Develop with containers

SERIES Getting started


Now that you have Docker Desktop installed, you’re are ready to do some application development. Specifically, you will do the following:

  1. Clone and start a development project
  2. Make changes to the backend and frontend
  3. See the changes immediately

Try it out

In this hands-on guide, you'll learn how to develop with containers.

Start the project

  1. To get started, either clone or download the project as a ZIP file to your local machine.

    $ git clone

    And after the project is cloned, navigate into the new directory created by the clone:

    $ cd getting-started-todo-app
  2. Once you have the project, start the development environment using Docker Compose.

    To start the project using the CLI, run the following command:

    $ docker compose watch

    You will see an output that shows container images being pulled down, containers starting, and more. Don't worry if you don't understand it all at this point. But, within a moment or two, things should stabilize and finish.

  3. Open your browser to http://localhost to see the application up and running. It may take a few minutes for the app to run. The app is a simple to-do application, so feel free to add an item or two, mark some as done, or even delete an item.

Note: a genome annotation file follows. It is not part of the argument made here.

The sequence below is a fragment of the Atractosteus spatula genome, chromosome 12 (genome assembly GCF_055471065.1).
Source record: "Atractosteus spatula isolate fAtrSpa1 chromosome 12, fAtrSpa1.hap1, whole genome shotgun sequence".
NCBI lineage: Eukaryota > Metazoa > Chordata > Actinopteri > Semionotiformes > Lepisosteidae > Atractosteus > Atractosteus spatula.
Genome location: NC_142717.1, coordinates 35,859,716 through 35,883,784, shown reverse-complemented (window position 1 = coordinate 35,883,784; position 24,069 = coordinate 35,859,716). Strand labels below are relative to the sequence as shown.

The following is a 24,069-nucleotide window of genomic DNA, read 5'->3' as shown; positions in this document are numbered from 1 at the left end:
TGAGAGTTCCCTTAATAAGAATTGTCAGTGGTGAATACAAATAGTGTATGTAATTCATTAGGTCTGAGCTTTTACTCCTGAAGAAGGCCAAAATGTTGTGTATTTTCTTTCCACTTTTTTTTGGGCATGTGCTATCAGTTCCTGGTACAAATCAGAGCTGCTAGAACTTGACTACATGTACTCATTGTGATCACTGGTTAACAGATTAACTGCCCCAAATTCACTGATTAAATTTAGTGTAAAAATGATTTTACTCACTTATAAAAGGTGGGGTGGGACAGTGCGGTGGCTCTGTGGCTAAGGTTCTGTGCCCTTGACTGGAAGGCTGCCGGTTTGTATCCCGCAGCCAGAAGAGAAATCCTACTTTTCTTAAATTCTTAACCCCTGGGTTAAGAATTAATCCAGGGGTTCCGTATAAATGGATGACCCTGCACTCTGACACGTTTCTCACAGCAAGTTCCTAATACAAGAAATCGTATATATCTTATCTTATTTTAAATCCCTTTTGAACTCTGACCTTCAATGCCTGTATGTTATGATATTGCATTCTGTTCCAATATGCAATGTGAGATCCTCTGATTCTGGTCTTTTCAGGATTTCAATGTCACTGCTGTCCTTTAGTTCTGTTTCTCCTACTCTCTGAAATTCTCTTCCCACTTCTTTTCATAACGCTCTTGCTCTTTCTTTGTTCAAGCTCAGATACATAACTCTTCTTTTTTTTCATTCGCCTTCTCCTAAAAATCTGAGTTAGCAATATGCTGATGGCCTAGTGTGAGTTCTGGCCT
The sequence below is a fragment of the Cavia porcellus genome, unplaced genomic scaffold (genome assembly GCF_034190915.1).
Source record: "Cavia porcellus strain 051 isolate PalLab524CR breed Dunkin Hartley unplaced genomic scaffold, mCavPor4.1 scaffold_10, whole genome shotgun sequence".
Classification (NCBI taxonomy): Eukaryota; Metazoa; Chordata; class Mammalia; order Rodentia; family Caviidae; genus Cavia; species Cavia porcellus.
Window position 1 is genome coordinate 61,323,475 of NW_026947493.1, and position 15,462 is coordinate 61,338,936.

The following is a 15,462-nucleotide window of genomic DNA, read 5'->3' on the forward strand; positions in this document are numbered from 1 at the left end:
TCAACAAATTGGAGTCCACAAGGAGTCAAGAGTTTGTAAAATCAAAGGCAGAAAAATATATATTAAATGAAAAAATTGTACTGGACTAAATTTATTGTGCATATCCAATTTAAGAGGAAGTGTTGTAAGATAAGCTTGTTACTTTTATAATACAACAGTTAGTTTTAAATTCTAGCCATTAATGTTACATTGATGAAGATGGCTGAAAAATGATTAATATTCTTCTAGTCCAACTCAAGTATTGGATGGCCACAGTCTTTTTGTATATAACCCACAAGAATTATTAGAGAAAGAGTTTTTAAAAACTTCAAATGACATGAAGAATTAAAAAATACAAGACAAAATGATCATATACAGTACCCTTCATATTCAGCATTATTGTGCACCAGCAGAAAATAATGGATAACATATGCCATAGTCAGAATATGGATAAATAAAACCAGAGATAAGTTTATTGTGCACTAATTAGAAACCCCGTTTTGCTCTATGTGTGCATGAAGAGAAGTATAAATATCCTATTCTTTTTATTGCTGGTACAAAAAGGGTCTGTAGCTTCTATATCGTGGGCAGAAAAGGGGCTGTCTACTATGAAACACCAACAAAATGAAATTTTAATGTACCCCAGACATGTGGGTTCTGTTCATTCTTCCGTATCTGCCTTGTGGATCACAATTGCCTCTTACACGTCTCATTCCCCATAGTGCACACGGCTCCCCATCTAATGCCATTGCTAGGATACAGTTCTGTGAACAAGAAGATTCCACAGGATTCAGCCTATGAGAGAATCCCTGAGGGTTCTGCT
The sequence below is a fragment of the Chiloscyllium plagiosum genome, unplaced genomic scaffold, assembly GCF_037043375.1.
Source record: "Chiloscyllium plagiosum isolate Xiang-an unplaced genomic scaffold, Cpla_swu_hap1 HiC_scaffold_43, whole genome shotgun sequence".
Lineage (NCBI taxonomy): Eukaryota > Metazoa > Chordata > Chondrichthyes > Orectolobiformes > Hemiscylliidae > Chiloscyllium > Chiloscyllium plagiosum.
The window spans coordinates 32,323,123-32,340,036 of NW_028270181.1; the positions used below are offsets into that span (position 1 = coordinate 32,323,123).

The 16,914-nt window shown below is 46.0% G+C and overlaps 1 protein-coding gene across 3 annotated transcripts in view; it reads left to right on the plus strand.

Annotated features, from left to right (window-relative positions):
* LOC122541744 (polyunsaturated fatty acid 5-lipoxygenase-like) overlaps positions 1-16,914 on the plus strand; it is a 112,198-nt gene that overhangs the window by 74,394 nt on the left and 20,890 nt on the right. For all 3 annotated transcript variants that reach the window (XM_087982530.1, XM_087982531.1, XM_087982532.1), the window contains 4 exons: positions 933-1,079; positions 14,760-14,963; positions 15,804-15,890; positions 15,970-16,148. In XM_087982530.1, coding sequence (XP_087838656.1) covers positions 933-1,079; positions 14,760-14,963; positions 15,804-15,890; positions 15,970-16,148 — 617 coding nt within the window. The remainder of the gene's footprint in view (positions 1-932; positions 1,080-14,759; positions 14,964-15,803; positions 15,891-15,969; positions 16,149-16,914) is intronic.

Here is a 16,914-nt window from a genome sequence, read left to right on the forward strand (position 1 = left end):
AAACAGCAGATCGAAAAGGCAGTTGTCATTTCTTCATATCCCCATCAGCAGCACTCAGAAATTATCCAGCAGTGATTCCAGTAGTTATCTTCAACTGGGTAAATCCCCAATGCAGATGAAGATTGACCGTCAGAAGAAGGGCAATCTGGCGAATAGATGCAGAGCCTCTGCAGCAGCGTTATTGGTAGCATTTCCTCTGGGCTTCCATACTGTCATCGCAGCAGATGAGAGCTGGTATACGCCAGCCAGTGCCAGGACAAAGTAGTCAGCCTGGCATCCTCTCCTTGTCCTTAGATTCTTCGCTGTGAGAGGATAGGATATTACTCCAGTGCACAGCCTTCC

Screenshot of the getting started to-do app after its first launch

What's in the environment?

Now that the environment is up and running, what's actually in it? At a high-level, there are several containers (or processes) that each serve a specific need for the application:

  • React frontend - a Node container that's running the React dev server, using Vite.
  • Node backend - the backend provides an API that provides the ability to retrieve, create, and delete to-do items.
  • MySQL database - a database to store the list of the items.
  • phpMyAdmin - a web-based interface to interact with the database that is accessible at http://db.localhost.
  • Traefik proxy - Traefik is an application proxy that routes requests to the right service. It sends all requests for localhost/api/* to the backend, requests for localhost/* to the frontend, and then requests for db.localhost to phpMyAdmin. This provides the ability to access all applications using port 80 (instead of different ports for each service).

With this environment, you as the developer don’t need to install or configure any services, populate a database schema, configure database credentials, or anything. You only need Docker Desktop. The rest just works.

Make changes to the app

With this environment up and running, you’re ready to make a few changes to the application and see how Docker helps provide a fast feedback loop.

Change the greeting

The greeting at the top of the page is populated by an API call at /api/greeting. Currently, it always returns "Hello world!". You’ll now modify it to return one of three randomized messages (that you'll get to choose).

  1. Open the backend/src/routes/getGreeting.js file. This file provides the handler for the API endpoint.

  2. Modify the variable at the top to an array of greetings. Feel free to use the following modifications or customize it to your own liking.

    const GREETINGS = [